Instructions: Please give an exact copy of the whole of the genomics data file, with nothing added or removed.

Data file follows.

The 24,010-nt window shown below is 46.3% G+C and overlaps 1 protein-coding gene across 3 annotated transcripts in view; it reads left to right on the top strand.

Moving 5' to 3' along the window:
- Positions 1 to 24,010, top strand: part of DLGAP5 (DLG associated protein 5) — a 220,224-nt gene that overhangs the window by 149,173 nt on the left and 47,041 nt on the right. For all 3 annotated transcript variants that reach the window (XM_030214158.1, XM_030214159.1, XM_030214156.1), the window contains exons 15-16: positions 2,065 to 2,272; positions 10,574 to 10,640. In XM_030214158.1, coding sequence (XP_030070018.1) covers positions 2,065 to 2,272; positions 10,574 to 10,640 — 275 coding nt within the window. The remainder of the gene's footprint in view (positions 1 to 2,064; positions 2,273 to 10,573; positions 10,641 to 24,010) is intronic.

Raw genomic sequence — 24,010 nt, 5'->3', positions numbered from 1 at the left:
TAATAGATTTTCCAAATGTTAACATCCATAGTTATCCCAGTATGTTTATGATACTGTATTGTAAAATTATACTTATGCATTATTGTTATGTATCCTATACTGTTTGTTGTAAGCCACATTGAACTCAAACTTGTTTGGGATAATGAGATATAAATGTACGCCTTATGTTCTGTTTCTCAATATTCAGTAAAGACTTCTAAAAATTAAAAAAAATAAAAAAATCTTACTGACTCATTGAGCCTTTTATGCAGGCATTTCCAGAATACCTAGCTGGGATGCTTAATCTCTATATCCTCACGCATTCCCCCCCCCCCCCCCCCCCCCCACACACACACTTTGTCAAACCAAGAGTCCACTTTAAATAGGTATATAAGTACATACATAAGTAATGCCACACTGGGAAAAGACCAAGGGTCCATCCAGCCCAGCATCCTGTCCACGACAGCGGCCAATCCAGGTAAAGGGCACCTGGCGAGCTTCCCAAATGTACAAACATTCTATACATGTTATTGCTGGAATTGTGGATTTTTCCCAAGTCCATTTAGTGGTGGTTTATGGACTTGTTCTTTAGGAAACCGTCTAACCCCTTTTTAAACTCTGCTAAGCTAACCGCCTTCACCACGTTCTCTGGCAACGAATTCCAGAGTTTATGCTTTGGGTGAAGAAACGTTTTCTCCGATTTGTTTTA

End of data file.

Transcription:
The 24,010-nt window shown below is 46.3% G+C and overlaps 1 protein-coding gene across 3 annotated transcripts in view; it reads left to right on the top strand.

Moving 5' to 3' along the window:
- Positions 1 to 24,010, top strand: part of DLGAP5 (DLG associated protein 5) — a 220,224-nt gene that overhangs the window by 149,173 nt on the left and 47,041 nt on the right. For all 3 annotated transcript variants that reach the window (XM_030214158.1, XM_030214159.1, XM_030214156.1), the window contains exons 15-16: positions 2,065 to 2,272; positions 10,574 to 10,640. In XM_030214158.1, coding sequence (XP_030070018.1) covers positions 2,065 to 2,272; positions 10,574 to 10,640 — 275 coding nt within the window. The remainder of the gene's footprint in view (positions 1 to 2,064; positions 2,273 to 10,573; positions 10,641 to 24,010) is intronic.

Raw genomic sequence — 24,010 nt, 5'->3', positions numbered from 1 at the left:
TAATAGATTTTCCAAATGTTAACATCCATAGTTATCCCAGTATGTTTATGATACTGTATTGTAAAATTATACTTATGCATTATTGTTATGTATCCTATACTGTTTGTTGTAAGCCACATTGAACTCAAACTTGTTTGGGATAATGAGATATAAATGTACGCCTTATGTTCTGTTTCTCAATATTCAGTAAAGACTTCTAAAAATTAAAAAAAATAAAAAAATCTTACTGACTCATTGAGCCTTTTATGCAGGCATTTCCAGAATACCTAGCTGGGATGCTTAATCTCTATATCCTCACGCATTCCCCCCCCCCCCCCCCCCCCCCACACACACACTTTGTCAAACCAAGAGTCCACTTTAAATAGGTATATAAGTACATACATAAGTAATGCCACACTGGGAAAAGACCAAGGGTCCATCCAGCCCAGCATCCTGTCCACGACAGCGGCCAATCCAGGTAAAGGGCACCTGGCGAGCTTCCCAAATGTACAAACATTCTATACATGTTATTGCTGGAATTGTGGATTTTTCCCAAGTCCATTTAGTGGTGGTTTATGGACTTGTTCTTTAGGAAACCGTCTAACCCCTTTTTAAACTCTGCTAAGCTAACCGCCTTCACCACGTTCTCTGGCAACGAATTCCAGAGTTTATGCTTTGGGTGAAGAAACGTTTTCTCCGATTTGTTTTA